Gong and Goffard for U.C.

We endorse Gong and Goffard for their practical approach.

As we opined in September, the Undergraduate Council performs an often thankless, but nonetheless important job. We sat down with representatives from each of the three tickets vying to lead the UC, and only one seemed capable of rising to that task. We endorse C.C. Gong ’15 and Sietse Goffard ’15.

After speaking with the candidates, we are convinced that Gong and Goffard are best equipped to handle the UC’s day-to-day business. Gong and Goffard present themselves as the most experienced ticket, and the two of them have put in the hours on bread-and-butter issues to back that claim up. Gong has proven an effective administrator of funds and is working to achieve better mental health services for students—an issue on which administration has already shown a willingness to heed student voices. Goffard has been instrumental in improving our dining experience and is working for better shuttle services. These specific and practical measures form the backbone of the Gong and Goffard campaign, and suggest that the ticket is more than prepared to lead the UC in its day-to-day business.

Chika-Dike Nwokike ’15 and Una Kim ’15—running against Gong and Goffard—fail to emphasize practical issues. In our conversation with them, they presented themselves as the “more relatable” ticket, neglecting to satisfactorily explain how that will create an improved experience for students. When asked what differentiated their ticket, Nwokike and Kim cited their ability to engage with a diverse array of students—again, without really explaining how or to what end. Gong’s and Goffard’s website bios cite examples of substantive work they have done. Nwokike, on the other hand, speaks of “[fostering] inclusion and strong dialogue” and Kim emphasizes her “unparalleled knowledge of the Council’s infrastructure.” These are, no doubt, good things—but it tells us little about their ability to wrestle with the day-to-day administrative issues facing the UC.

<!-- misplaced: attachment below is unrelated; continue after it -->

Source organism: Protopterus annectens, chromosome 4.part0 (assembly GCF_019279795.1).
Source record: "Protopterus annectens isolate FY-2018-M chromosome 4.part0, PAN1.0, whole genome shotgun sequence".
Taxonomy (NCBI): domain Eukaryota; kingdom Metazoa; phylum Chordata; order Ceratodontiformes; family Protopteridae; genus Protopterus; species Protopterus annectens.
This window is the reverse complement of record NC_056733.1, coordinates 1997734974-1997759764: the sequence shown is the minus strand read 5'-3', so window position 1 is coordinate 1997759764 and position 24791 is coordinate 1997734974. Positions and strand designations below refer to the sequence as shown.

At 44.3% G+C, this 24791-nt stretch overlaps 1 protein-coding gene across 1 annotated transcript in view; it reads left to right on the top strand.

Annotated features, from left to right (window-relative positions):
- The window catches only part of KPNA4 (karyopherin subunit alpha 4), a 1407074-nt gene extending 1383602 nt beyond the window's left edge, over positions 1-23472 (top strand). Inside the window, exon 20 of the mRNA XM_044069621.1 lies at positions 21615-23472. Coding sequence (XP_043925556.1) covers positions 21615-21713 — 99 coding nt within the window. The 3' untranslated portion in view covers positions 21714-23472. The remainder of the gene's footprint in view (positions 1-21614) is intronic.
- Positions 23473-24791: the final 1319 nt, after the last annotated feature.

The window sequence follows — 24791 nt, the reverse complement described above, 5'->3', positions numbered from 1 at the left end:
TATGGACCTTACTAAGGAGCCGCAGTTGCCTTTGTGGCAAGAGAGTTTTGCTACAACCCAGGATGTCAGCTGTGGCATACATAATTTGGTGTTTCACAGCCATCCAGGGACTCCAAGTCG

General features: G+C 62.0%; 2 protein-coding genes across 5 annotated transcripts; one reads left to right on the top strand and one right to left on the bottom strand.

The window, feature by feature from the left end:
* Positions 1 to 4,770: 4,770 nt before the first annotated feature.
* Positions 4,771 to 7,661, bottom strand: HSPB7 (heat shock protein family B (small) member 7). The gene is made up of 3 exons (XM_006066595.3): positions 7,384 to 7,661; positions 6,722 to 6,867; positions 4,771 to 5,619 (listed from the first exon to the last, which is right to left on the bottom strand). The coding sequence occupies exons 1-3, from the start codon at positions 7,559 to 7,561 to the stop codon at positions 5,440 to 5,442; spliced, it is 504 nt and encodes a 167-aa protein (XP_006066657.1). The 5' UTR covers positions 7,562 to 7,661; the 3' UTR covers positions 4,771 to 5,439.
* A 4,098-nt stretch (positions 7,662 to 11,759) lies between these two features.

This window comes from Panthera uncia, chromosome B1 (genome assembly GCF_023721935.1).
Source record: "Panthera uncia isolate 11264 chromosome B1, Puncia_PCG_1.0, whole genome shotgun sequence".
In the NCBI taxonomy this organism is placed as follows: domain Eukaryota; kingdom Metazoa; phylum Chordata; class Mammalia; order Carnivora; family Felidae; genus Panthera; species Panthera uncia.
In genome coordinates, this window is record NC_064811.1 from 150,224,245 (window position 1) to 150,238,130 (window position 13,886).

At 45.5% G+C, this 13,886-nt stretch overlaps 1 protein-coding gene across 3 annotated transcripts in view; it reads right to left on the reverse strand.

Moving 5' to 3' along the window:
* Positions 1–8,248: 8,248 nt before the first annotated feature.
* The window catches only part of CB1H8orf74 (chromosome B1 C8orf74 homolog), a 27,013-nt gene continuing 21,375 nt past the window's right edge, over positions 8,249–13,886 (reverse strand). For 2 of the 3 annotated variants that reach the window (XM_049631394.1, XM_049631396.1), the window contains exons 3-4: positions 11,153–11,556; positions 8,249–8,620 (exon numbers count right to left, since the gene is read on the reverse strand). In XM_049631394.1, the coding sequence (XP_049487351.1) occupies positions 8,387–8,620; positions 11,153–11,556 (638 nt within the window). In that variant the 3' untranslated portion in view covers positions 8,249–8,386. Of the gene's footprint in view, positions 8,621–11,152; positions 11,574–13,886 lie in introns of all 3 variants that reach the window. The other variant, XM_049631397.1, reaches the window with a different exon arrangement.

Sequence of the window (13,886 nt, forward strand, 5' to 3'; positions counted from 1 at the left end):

We believe that the UC needs practical leadership to fulfill its day-to-day duties—from funding student organizations to managing the room reservation site—while increasing the pressure on Harvard to listen to student voices. Rhetoric about enhanced communication does nothing to further that goal.

In terms of larger vision, little distinguishes the two serious tickets. Both advocate for dining services during longer breaks, both call for an increase in funding for undergraduate activities, and both want to revamp freshmen opening days programs. Tellingly, both tickets promise to work toward a Latino and Latin American Studies degree program—the same exact promise made by current President Tara Raghuveer ’14 and Jen Zhu ’14 last year. In our conversations with them, both tickets stress the importance of influencing campus-wide policy through student referenda, but neither has outlined a clear vision of how to do so. In light of the Harvard’s recent refusal to divest from fossil fuels, we doubt the UC’s ability to influence campus-wide policy under any leadership team. Neither serious ticket convinces us otherwise.


While neither vision inspires us, Gong and Goffard impress us with their concrete experience and their earnest desire to unify and represent students. We believe that they alone have potential to fulfill the UC’s administrative tasks while pressuring the University to give greater weight to student concerns. For a more effective and representative UC, our endorsement goes to C.C. Gong ’15 and Sietse Goffard ’15.


Recommended Articles